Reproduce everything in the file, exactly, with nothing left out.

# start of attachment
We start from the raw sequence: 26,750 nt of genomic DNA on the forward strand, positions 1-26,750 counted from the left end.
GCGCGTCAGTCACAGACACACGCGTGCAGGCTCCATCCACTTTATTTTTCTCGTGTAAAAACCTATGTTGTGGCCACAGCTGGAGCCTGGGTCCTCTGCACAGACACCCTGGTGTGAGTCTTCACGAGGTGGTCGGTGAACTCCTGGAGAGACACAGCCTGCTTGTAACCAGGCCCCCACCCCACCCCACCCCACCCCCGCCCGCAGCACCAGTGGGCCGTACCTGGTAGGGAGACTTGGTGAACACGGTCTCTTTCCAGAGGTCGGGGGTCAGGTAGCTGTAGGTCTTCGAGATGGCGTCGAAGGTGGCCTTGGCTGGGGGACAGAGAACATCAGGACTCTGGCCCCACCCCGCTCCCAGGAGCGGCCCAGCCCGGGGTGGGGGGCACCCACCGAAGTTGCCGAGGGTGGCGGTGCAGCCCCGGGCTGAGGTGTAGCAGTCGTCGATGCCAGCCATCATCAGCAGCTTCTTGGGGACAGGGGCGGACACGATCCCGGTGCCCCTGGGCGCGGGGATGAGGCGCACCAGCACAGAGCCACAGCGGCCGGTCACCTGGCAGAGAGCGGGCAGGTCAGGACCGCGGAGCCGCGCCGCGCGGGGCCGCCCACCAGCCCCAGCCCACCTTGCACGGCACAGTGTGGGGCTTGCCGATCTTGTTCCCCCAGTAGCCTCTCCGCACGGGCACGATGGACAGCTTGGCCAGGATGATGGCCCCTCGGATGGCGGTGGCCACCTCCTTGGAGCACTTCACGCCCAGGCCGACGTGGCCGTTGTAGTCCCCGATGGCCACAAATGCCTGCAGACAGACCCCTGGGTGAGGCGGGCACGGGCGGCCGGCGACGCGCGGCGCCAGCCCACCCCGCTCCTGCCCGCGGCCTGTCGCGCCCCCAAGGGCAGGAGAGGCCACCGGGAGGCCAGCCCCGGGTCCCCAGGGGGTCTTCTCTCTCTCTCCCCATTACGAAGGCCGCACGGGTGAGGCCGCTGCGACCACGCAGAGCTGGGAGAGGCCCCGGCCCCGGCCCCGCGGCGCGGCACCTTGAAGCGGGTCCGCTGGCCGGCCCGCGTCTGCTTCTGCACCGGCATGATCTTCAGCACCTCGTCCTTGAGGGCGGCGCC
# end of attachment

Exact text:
We start from the raw sequence: 26,750 nt of genomic DNA on the forward strand, positions 1-26,750 counted from the left end.
GCGCGTCAGTCACAGACACACGCGTGCAGGCTCCATCCACTTTATTTTTCTCGTGTAAAAACCTATGTTGTGGCCACAGCTGGAGCCTGGGTCCTCTGCACAGACACCCTGGTGTGAGTCTTCACGAGGTGGTCGGTGAACTCCTGGAGAGACACAGCCTGCTTGTAACCAGGCCCCCACCCCACCCCACCCCACCCCCGCCCGCAGCACCAGTGGGCCGTACCTGGTAGGGAGACTTGGTGAACACGGTCTCTTTCCAGAGGTCGGGGGTCAGGTAGCTGTAGGTCTTCGAGATGGCGTCGAAGGTGGCCTTGGCTGGGGGACAGAGAACATCAGGACTCTGGCCCCACCCCGCTCCCAGGAGCGGCCCAGCCCGGGGTGGGGGGCACCCACCGAAGTTGCCGAGGGTGGCGGTGCAGCCCCGGGCTGAGGTGTAGCAGTCGTCGATGCCAGCCATCATCAGCAGCTTCTTGGGGACAGGGGCGGACACGATCCCGGTGCCCCTGGGCGCGGGGATGAGGCGCACCAGCACAGAGCCACAGCGGCCGGTCACCTGGCAGAGAGCGGGCAGGTCAGGACCGCGGAGCCGCGCCGCGCGGGGCCGCCCACCAGCCCCAGCCCACCTTGCACGGCACAGTGTGGGGCTTGCCGATCTTGTTCCCCCAGTAGCCTCTCCGCACGGGCACGATGGACAGCTTGGCCAGGATGATGGCCCCTCGGATGGCGGTGGCCACCTCCTTGGAGCACTTCACGCCCAGGCCGACGTGGCCGTTGTAGTCCCCGATGGCCACAAATGCCTGCAGACAGACCCCTGGGTGAGGCGGGCACGGGCGGCCGGCGACGCGCGGCGCCAGCCCACCCCGCTCCTGCCCGCGGCCTGTCGCGCCCCCAAGGGCAGGAGAGGCCACCGGGAGGCCAGCCCCGGGTCCCCAGGGGGTCTTCTCTCTCTCTCCCCATTACGAAGGCCGCACGGGTGAGGCCGCTGCGACCACGCAGAGCTGGGAGAGGCCCCGGCCCCGGCCCCGCGGCGCGGCACCTTGAAGCGGGTCCGCTGGCCGGCCCGCGTCTGCTTCTGCACCGGCATGATCTTCAGCACCTCGTCCTTGAGGGCGGCGCC